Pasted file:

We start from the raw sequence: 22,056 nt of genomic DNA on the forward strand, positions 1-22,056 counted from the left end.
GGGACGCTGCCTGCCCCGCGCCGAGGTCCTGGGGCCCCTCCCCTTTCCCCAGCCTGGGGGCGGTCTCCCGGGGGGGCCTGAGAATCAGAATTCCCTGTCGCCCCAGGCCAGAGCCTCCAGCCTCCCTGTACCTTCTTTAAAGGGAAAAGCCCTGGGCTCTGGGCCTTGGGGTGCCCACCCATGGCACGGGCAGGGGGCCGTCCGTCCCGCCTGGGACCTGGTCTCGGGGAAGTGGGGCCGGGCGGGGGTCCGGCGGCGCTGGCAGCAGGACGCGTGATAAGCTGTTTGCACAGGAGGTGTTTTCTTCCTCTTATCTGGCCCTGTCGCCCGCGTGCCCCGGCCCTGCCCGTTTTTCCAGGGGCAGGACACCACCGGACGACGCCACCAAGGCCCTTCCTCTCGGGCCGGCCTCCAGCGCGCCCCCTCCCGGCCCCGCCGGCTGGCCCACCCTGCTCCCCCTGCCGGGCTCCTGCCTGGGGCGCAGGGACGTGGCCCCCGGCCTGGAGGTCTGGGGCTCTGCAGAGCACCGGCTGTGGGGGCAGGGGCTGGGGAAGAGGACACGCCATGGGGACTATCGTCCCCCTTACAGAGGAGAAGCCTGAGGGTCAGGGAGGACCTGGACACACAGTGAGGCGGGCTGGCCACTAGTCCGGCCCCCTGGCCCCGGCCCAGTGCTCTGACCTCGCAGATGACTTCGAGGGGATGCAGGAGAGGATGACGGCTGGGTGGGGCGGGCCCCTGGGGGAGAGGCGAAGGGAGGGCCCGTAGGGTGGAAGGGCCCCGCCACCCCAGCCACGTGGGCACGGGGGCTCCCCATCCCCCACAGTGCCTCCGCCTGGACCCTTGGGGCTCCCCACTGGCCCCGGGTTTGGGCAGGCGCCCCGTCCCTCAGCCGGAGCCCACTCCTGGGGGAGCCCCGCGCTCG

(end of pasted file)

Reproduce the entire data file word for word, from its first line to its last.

We start from the raw sequence: 22,056 nt of genomic DNA on the forward strand, positions 1-22,056 counted from the left end.
GGGACGCTGCCTGCCCCGCGCCGAGGTCCTGGGGCCCCTCCCCTTTCCCCAGCCTGGGGGCGGTCTCCCGGGGGGGCCTGAGAATCAGAATTCCCTGTCGCCCCAGGCCAGAGCCTCCAGCCTCCCTGTACCTTCTTTAAAGGGAAAAGCCCTGGGCTCTGGGCCTTGGGGTGCCCACCCATGGCACGGGCAGGGGGCCGTCCGTCCCGCCTGGGACCTGGTCTCGGGGAAGTGGGGCCGGGCGGGGGTCCGGCGGCGCTGGCAGCAGGACGCGTGATAAGCTGTTTGCACAGGAGGTGTTTTCTTCCTCTTATCTGGCCCTGTCGCCCGCGTGCCCCGGCCCTGCCCGTTTTTCCAGGGGCAGGACACCACCGGACGACGCCACCAAGGCCCTTCCTCTCGGGCCGGCCTCCAGCGCGCCCCCTCCCGGCCCCGCCGGCTGGCCCACCCTGCTCCCCCTGCCGGGCTCCTGCCTGGGGCGCAGGGACGTGGCCCCCGGCCTGGAGGTCTGGGGCTCTGCAGAGCACCGGCTGTGGGGGCAGGGGCTGGGGAAGAGGACACGCCATGGGGACTATCGTCCCCCTTACAGAGGAGAAGCCTGAGGGTCAGGGAGGACCTGGACACACAGTGAGGCGGGCTGGCCACTAGTCCGGCCCCCTGGCCCCGGCCCAGTGCTCTGACCTCGCAGATGACTTCGAGGGGATGCAGGAGAGGATGACGGCTGGGTGGGGCGGGCCCCTGGGGGAGAGGCGAAGGGAGGGCCCGTAGGGTGGAAGGGCCCCGCCACCCCAGCCACGTGGGCACGGGGGCTCCCCATCCCCCACAGTGCCTCCGCCTGGACCCTTGGGGCTCCCCACTGGCCCCGGGTTTGGGCAGGCGCCCCGTCCCTCAGCCGGAGCCCACTCCTGGGGGAGCCCCGCGCTCG